26-06-2005

We began the day by checking the surroundings of the campsite and the maquis. All species were seen earlier during our vacation; we had good views of a family of Dartford Warblers. It took us less than an hour to drive to the small town of Macinaggio in the far north of Cap Corse.

Santa Maria and Iles Finocchiarola

What to expect: 2-3 hours gentle walk, coastal maquis, islands
Getting there: the trails to walk start from a small beach with a car park that can be reached by following the main road through Macinaggio (D80) until a turnoff with signposts pointing to a campsite called “U Stazzu” and the “Sentier des Douaniers”. Follow these signs and continue along the road well passed the campsite, following the sign that reads “Sentier de Douaniers”. The road gets worse from here on but it is only 1 km to the car park and it is manageable with a low clearance vehicle. Park at the car park and follow the beach until some trails are signposted. The best trail for warblers is the one following the coastline. It is about an hour walk through great maquis to the tower of Santa Maria.
Targets: Audouin’s Gull, Shag, Dartfort Warbler, Marmora’s Warbler

We parked our car at the still desolated car park and walked across the beach where a Two-tailed Pasja showed well sitting in the sand. The trail we reached at the end of the beach was beautiful and it took not very long before our firstMarmora’s Warbler was a fact. Also present were DartfortSubalpine and Sardinian WarblerCirl Bunting and Red-backed Shrike were common. The coast held Shag and another Audouin’s Gull among the numerous Yellow-legged Gulls. We took our time to walk to Santa Maria tower where we had a short break and a swim. The area held quite some butterflies including Clouded YellowSouthern Gatekeeper (very common), Southern Grayling (surprisingly not the endemic Corsican Grayling that we haven’t been able to find at all) and a few Southern White Admirals. We walked the (shorter) inland trail (along the chapel) back to the beach where we tried for some dragonflies at the small pools bordering the beach. Red-veined Darter was common and Scarlet Dragonfly was beautiful. Also present were Black-tailed Skimmer and Norfolk Hawker. A Two-tailed Pasja that was quenching its thirst at one of the pools was very photogenic.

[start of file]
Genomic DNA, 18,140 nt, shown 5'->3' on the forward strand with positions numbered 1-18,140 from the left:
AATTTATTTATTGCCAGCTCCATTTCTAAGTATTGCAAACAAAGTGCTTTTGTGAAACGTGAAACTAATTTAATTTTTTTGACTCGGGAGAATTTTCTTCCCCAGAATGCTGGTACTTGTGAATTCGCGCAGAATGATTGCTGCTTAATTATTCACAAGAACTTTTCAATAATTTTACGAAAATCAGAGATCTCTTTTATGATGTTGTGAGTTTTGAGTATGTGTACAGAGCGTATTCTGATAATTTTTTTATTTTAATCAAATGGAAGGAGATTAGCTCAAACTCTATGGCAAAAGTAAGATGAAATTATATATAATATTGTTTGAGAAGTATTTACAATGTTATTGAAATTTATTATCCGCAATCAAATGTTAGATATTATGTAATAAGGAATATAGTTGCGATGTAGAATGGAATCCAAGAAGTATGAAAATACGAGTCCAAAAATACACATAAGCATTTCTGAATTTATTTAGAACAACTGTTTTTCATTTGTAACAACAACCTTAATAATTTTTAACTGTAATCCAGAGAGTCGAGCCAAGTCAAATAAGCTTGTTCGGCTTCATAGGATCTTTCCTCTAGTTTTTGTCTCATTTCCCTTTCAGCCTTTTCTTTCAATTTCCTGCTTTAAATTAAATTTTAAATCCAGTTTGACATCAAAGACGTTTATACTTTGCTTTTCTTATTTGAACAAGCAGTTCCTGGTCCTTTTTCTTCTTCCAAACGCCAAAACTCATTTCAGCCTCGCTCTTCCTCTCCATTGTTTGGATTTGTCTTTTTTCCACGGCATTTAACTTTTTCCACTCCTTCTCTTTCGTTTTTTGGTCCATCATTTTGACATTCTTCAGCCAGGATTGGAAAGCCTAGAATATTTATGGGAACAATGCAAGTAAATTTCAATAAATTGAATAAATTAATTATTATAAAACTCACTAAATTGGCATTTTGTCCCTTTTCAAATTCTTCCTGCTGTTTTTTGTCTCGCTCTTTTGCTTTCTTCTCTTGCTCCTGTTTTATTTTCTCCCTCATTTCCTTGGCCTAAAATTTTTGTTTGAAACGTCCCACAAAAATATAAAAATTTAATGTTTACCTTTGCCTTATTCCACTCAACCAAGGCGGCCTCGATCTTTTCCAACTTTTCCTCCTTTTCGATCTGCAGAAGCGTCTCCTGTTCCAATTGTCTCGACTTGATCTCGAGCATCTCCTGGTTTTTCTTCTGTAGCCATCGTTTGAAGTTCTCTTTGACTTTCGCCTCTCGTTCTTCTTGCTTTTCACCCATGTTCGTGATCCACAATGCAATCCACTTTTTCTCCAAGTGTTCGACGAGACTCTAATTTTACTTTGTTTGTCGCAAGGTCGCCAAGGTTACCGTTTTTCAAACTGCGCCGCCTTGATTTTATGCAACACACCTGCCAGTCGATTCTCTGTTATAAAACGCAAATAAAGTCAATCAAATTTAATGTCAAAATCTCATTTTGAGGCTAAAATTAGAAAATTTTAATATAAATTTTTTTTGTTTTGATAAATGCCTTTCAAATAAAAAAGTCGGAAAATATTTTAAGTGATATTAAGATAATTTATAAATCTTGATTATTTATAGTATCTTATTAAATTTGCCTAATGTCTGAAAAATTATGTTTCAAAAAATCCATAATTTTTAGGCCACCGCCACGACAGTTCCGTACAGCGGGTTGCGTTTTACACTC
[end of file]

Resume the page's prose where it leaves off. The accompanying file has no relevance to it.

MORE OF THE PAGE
This excursion took us most of the morning and quite satisfied we decided to drive west to take the coastal route back down. Just for fun we drove the small and scenic D153 and D253 north to Tollare and Barcaggio. Back in Ersa we enjoyed a great lunch accompanied by yet another Two-tailed Pasja. At a certain spot in Ersa a wall full with flowering plants provided us with a sparkling spectacle of butterflies including Cleopatra and common Swallowtail. This abundance of butterflies was only top by a desolated football field with lots of flowers where we saw an estimated 2000+ Cleopatras and numerous other species amongst which Cardinal, with Silver-washed Fritillary and Swallowtail. After this intermezzo we enjoyed the very scenic and at times scary coastal route down to Saint-Florent. The combination of the ultramarine Mediterranean, steep green slopes, black beaches and charming traditional towns was breathtaking.
In the end of the afternoon we arrived in Saint-Florent and we found a camping just west of town with enough time to have another swim in the sea.